Alumni Update with Jessica Meadows
By: Max Ciot
Jessica Meadows is a Digital Technology and Culture alumna with a passion for building and revamping web applications so they are accessible for everyone. After graduating from the DTC program in 2005 she continued working at the Distance Degree Program (now Academic Outreach and Innovation) while job searching. She then transitioned to a small startup company as a Technology Support Specialist before finding a job at the American Heart Association where she has been working and moving up the ladder for almost 14 years.
The American Heart Association is a nonprofit organization in the United States which educates consumers on living healthily, funds cardiovascular research, and tries to reduce the number of disabilities and deaths caused by strokes and cardiovascular diseases.
Working at the American Heart Association taught Jessica the importance of web accessibility, which she says is a standard that many websites fail to adhere to. Currently, she works with vendors and various business groups as an Application Analyst. Every day is different, so while sometimes she will be managing applications or running audits across their digital applications, other days she is pulled in as a resource on projects where there are gaps.
Originally, Jessica was in the MIS (Management Information Systems) program at WSU, but realised she did not want to be a developer and switched majors to DTC in her junior year, which she states is the best decision ever. While at WSU, Jessica was also part of the Digital Media Club and involved in extra curricular sports; her team even won the co-ed softball championship one year.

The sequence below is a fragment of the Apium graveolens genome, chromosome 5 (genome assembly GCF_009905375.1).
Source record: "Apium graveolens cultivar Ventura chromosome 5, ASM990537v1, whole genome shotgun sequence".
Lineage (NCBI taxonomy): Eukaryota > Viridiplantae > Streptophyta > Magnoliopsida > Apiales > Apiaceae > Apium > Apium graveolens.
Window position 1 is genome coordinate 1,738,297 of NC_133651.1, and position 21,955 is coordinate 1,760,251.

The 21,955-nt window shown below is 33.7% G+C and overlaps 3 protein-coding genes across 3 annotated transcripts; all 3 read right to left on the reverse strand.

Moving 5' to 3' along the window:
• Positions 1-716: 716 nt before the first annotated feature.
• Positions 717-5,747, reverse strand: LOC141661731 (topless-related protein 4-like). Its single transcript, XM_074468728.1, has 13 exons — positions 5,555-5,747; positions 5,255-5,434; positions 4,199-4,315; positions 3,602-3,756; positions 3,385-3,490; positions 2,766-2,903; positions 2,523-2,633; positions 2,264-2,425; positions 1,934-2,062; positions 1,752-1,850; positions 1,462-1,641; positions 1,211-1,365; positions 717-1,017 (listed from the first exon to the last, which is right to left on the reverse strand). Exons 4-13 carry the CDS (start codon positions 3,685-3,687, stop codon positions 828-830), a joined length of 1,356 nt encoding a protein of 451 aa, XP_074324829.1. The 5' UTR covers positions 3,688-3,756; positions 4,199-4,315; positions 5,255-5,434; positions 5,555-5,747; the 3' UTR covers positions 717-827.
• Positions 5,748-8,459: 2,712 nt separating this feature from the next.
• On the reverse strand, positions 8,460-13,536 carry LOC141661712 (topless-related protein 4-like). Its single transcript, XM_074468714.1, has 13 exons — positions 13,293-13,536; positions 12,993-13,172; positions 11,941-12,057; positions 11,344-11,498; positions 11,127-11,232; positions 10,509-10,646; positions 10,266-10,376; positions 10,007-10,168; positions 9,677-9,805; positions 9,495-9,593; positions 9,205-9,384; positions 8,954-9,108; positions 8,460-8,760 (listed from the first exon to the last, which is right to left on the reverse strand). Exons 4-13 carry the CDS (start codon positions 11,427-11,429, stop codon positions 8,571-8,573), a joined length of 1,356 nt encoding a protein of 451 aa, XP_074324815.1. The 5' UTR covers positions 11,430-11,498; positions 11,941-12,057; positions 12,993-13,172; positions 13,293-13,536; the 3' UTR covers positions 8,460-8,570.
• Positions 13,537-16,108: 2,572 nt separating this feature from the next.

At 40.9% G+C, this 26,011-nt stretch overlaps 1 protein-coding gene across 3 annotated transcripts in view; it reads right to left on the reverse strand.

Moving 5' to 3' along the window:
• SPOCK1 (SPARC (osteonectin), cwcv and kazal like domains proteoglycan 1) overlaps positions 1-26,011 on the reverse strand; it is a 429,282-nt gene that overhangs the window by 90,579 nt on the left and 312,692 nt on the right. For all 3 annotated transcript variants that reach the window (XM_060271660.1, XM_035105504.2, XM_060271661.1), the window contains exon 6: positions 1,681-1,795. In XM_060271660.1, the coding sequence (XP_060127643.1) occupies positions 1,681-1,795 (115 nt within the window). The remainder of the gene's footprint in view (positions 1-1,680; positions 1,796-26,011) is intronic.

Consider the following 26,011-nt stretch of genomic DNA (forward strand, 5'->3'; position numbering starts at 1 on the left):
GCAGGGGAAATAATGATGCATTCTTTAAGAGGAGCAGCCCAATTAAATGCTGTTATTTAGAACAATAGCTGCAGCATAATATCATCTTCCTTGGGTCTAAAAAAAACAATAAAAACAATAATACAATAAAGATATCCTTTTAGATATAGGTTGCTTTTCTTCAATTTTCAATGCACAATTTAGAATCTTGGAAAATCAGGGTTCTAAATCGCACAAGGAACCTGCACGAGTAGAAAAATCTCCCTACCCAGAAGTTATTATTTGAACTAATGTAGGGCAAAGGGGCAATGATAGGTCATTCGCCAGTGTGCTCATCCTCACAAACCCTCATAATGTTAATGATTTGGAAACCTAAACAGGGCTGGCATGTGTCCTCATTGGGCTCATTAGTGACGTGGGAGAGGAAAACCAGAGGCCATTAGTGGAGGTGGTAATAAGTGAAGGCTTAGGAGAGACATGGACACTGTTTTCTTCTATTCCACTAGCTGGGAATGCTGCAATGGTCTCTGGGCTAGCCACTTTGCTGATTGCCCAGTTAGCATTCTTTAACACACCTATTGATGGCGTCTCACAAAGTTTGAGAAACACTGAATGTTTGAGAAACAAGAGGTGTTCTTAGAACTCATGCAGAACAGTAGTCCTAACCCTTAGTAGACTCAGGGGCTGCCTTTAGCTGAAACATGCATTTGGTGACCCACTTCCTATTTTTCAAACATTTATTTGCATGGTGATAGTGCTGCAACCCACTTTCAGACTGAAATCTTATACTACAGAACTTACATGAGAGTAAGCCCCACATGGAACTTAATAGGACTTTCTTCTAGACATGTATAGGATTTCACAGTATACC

Outside of her work at the American Heart Association, Jessica has a personal project managing an Instagram account for her dog, Monte, whom she and her husband adopted three years ago.
Some advice that Jessica has for DTC students currently studying at WSU is to “listen, be empathetic, follow your passion, volunteer, utilize your friends, family, and professors for guidance and wisdom if unsure. They will support you.” An anecdote she also has for us is when she broke her finger playing basketball, and was told by a professor that she would never have a career with anything related to typing because her finger would not heal correctly. Jessica states “don’t listen to those that don’t build you up”.